Wednesday, June 13, 2012

A shocking subject - Part 1

In More Stage Gear for Live Playing I ended the piece with a promise to discuss an often overlooked subject: electrical power. This is part 1 of a 2 part set of posts about electrical protection. This post will focus on how I deal with indoors power conditioning and surge protection requirements.

You need not have an electronic drum kit to be concerned with power. Many of us have home studios or practice spaces that are equipped with electronics, or, perhaps, we have chipped in to purchase out band's PA, which makes us part owners of gear that drummers traditionally do not own. Regardless, it's a safe bet that you own gear worth protecting.

For home use how much protection depends on a number of factors, such as geographic location, age of the building and electrical infrastructure, and even the value of the equipment to be protected.

I live in central Florida where thunderstorms are relatively frequent, and some of the competing power companies are better than others. That alone makes power protection a priority in my home studio and practice space. Since much of my more expensive gear is rackmounted I use Furman Merit series power conditioners. Before purchasing a pair of these I lost not only a powered mixer, but some consumer electronics and even a microwave oven! Since adding these (and some other conditioners that are not rackmounted, but had the same basic specs), I have not experienced any electronic equipment loses. Coincidence? Perhaps, but I researched Furman and a few other companies before buying and Furman came out top rated. The bottom line is I have confidence in them.

Front of one of my racks, showing the Furman power conditioner

Close-up of the front of the Furman

The receptacle spacing on the back is well designed to take both wall warts and plugs. I would never fully populate the receptacles because I do not want to tax any single power outlet. If I were to add another of these to any rack I would make sure I split my power sources between two different circuits. That is just me being cautious. I have also never used the front receptacle on these racks - except to quickly test a piece of gear - because I prefer to have minimum cabling (power or signal) plugged into the front of my racks.

Keep in mind that the depth of these are shallow, so if you were to place deeper rack mounted gear like power amps on the top and bottom you may have a difficult time plugging or unplugging cords and wall warts.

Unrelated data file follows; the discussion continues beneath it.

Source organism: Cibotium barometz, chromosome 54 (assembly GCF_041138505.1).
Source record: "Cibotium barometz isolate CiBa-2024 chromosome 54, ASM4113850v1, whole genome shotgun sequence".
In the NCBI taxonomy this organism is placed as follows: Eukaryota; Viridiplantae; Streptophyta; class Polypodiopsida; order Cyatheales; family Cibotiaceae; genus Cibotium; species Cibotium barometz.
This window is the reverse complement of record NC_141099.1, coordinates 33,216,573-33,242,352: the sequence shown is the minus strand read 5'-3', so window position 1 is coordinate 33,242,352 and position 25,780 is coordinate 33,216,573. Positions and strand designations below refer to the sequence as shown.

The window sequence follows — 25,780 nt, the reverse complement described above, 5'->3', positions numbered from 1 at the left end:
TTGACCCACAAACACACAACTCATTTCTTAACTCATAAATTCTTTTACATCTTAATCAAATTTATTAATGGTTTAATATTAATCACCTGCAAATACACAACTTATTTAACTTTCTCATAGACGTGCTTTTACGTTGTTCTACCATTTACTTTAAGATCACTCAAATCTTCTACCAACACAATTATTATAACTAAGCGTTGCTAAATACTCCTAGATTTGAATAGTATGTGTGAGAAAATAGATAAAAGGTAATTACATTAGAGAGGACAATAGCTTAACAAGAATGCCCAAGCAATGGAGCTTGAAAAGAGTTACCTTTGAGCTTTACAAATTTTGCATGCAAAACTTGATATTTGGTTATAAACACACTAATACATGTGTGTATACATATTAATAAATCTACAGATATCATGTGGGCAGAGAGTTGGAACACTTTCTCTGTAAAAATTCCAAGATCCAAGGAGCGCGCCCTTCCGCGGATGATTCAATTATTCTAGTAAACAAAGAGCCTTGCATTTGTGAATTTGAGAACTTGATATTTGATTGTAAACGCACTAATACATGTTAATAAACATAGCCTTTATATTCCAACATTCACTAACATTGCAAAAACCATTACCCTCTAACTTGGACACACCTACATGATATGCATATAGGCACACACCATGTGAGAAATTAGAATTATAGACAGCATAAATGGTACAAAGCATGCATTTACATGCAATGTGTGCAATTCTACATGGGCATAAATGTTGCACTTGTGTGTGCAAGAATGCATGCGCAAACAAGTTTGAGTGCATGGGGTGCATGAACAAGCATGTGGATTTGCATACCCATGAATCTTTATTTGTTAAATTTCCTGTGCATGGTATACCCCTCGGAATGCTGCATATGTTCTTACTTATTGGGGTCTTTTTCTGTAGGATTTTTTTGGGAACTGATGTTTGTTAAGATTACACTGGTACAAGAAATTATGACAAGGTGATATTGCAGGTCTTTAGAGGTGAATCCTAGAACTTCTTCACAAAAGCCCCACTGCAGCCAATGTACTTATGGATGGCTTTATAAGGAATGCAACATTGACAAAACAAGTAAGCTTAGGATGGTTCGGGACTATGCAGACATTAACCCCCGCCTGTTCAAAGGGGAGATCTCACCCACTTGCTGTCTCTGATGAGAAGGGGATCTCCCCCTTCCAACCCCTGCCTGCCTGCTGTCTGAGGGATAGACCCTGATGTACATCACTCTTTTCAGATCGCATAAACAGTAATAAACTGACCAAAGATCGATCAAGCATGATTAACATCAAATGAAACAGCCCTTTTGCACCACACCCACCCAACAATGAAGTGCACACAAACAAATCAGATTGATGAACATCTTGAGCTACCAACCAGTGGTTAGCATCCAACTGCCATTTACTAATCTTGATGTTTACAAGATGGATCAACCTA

I also use standalone surge protectors. My favorite model is the Tripp Lite TLM825SA

I use this both indoors and outdoors as a protected outlet for two keyboards and, sometimes, amps. One rule of thumb I use is to not overload protected power strips. The two keyboards I plug into this does not come close to overtaxing this device or power outlets into which I plug it, and for amps, this model also works well.

Some features I love include the 25 foot cord, which is heavy duty and is sufficiently long for any conceivable placement situation I will encounter. And because the cord is heavy gauge, and the housing is metal, this protected outlet is designed for rigorous use.

Tripp Lite's reputation for quality, reliability and safety is another reason I purchased this unit. I am a firm believer in safety and will not cut corners.

One final piece of gear that works for home studios, and venue stages (indoors and outdoors): Wiremold Company Brown 15Ft Cord Protector.

This will protect electrical (and other types of) cable, which will actually breakdown if repeatedly stepped on. It also removes a tripping hazard, improving stage safety. The half-inch opening will accommodate most electrical cable, up to heavy duty 12/3 (12 gauge, 3 wire).

In addition, it is great for protecting XLR cables, snake trunks and speaker cables. This molded protector can be cut down into shorter lengths to protect only exposed runs across a stage or studio. This makes it economical for situations where the main cable runs are along walls and do not need protection. It works well as a permanent solution for fixed stages and studio spaces, as well as a temporary solution for stage set-up indoors or outdoors. Most folks overlook this simple, effective piece of gear. It will save your cables and make your playing area a lot safer it you use it.

In my next post, I will continue with electrical equipment to provide protection (for gear and musician safety) for outside playing situations.

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